Vets are often presented with rabbits that have a variety of illnesses due to the long-term feeding of an inappropriate diet.The PDSA charity commissions the PDSA Animal Wellbeing report annually to gather vital information about how the UK’s pet owners are housing, feeding and keeping their dogs, cats and rabbits. In the latest published report (2017), it was found that 25% of rabbits are still fed on muesli-based diets and a shocking 33% didn’t have access to an appropriate quantity of hay or fresh grass. Feeding pet rabbits (and guinea pigs) on good quality hay or grass is considered crucial in promoting good dental and gut health.
Top Tips For Feeding Pet Rabbits
- 80% of a rabbit’s diet should be good quality hay, grass or a mixture of both
Rabbits will spend hours grazing on hay or grass and good quality fodder ensures they don’t have tummy troubles or grow long in the tooth. Rabbits’ teeth grow continuously throughout their lives, so they need to chew hay or grass to help keep their teeth to a correct shape and length. For indoor rabbits, freshly picked grass is suitable, but avoid clippings as they ferment quickly
. Alfalfa hay is high in calcium and should generally be avoided in adult rabbits as this can directly cause bladder stones.
- Move away from muesli
Although muesli diets are colourful and often more attractive to rabbits than pellets, they encourage selective feeding and predispose the animals to dental disease, due to reduction in chewing behaviour and obesity. Rabbits should be fed a small amount of pellets daily – about an egg cup full – as they are a good complementary source of vitamins and minerals.
- Carrot tops, not carrots
Despite the myths perpetuated by cartoon and storybook characters, carrots are actually not good for rabbits as they are high in sugar content, and should only be given occasionally as a treat. Green carrot tops are a more appropriate snack.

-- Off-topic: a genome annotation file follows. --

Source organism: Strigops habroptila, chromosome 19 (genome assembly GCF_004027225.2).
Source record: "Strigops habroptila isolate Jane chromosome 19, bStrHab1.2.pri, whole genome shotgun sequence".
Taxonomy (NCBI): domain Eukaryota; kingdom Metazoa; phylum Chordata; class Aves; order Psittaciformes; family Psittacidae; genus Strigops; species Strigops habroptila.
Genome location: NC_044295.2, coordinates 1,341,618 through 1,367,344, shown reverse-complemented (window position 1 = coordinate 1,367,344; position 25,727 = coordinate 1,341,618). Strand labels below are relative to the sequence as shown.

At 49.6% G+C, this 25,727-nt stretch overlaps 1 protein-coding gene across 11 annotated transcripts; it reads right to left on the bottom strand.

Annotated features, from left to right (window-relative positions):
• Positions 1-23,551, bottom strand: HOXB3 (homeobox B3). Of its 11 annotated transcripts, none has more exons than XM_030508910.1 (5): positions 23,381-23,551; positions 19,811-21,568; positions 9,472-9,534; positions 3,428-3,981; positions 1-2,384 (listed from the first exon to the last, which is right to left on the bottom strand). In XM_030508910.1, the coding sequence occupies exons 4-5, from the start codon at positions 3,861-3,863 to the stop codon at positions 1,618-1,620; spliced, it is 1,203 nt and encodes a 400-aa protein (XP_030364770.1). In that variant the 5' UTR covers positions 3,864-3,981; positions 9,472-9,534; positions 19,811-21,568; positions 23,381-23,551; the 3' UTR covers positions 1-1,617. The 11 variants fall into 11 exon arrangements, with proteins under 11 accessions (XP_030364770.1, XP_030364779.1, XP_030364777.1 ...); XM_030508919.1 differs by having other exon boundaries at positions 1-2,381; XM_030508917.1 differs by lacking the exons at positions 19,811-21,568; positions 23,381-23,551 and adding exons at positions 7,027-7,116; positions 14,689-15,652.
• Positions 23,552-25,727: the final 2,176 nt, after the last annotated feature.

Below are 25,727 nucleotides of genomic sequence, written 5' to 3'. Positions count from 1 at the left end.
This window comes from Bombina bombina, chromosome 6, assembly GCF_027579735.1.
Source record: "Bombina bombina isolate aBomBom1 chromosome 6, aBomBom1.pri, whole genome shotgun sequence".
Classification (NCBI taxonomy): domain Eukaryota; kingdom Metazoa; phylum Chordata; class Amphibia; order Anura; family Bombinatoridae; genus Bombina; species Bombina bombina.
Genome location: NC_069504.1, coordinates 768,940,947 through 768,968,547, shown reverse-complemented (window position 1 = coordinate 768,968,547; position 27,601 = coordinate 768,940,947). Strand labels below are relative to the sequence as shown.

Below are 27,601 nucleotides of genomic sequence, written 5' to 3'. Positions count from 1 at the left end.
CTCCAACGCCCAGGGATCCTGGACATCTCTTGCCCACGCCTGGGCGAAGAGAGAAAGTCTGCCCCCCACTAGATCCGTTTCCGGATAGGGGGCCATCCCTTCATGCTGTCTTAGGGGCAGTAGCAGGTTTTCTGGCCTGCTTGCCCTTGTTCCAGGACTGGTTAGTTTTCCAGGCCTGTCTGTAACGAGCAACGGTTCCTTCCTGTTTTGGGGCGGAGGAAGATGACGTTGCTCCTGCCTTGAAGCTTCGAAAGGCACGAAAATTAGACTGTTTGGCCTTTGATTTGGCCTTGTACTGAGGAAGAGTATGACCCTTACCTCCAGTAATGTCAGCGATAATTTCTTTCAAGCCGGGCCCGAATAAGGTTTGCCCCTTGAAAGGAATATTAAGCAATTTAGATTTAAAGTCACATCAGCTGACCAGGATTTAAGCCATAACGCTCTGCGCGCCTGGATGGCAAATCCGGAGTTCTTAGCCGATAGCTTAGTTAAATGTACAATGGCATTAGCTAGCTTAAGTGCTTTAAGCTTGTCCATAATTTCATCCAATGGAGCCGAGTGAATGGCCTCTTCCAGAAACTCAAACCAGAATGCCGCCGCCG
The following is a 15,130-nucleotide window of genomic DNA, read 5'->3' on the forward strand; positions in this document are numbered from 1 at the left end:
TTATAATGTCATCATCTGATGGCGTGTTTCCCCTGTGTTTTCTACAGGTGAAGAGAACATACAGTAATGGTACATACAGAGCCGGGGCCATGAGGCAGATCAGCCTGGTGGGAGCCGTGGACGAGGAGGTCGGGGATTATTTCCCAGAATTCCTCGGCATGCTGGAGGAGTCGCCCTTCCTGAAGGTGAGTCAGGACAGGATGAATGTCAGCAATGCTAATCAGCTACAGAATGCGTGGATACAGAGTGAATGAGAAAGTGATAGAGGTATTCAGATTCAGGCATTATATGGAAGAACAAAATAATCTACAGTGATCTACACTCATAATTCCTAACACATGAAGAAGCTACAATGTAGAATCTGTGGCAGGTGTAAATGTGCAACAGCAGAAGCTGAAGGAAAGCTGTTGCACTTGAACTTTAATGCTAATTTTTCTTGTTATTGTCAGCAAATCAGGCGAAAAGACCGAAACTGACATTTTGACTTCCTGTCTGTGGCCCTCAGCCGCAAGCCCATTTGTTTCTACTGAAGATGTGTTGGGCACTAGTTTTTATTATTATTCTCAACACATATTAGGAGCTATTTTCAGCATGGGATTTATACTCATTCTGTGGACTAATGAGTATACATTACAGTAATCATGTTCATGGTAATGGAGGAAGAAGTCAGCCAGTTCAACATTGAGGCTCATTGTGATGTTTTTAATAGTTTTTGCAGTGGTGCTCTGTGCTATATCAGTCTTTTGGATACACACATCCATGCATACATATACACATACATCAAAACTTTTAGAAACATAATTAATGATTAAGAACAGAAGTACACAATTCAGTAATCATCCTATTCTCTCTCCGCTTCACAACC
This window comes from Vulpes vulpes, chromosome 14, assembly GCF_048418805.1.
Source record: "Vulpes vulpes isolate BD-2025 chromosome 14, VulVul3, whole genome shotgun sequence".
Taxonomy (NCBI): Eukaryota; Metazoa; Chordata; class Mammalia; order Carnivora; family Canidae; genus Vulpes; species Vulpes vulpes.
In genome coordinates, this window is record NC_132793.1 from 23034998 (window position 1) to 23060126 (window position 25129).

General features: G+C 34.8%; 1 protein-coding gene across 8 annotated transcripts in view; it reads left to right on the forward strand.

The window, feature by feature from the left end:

- 15% of a rabbit’s diet should be made up of a variety of plants and vegetablesVegetables such as courgettes, spring greens, broccoli and curly kale, herbs such as basil and parsley, and plants such as dandelions and burdock are some good options. Avoid certain lettuces like iceberg, which contain a secretion called lactucarium that can be dangerous in large quantities. It is important that you offer a variety of leafy greens rather than rely on the same one or two items every time.
- Eating their own poo is normal
Rabbits produce two types of faecal pellets, although you may only ever see one type! They produce hard, round faecal pellets that are passed throughout the day but usually at dawn and dusk. Rabbits also produce soft faeces called caecotrophs, which contain proteins, fatty acids, vitamins and minerals and serve as an additional source of nutrients. They often aren’t seen because rabbits will ingest them as soon as they are passed and this is perfectly normal behaviour.
If you have purchased or rehomed a new rabbit, why not take advantage Two By Two Veterinary Centre’s free healthcheck for new rabbits? This includes a physical examination, weighing, microchip check, and professional preventative healthcare with dietary advice available throughout the year. During Rabbit Awareness Week, an invitation to all rabbit owners desiring a free of charge healthcheck is extended between 2nd and 10th June 2018.
Andrew Monchar, Director, Two By Two Veterinary Centre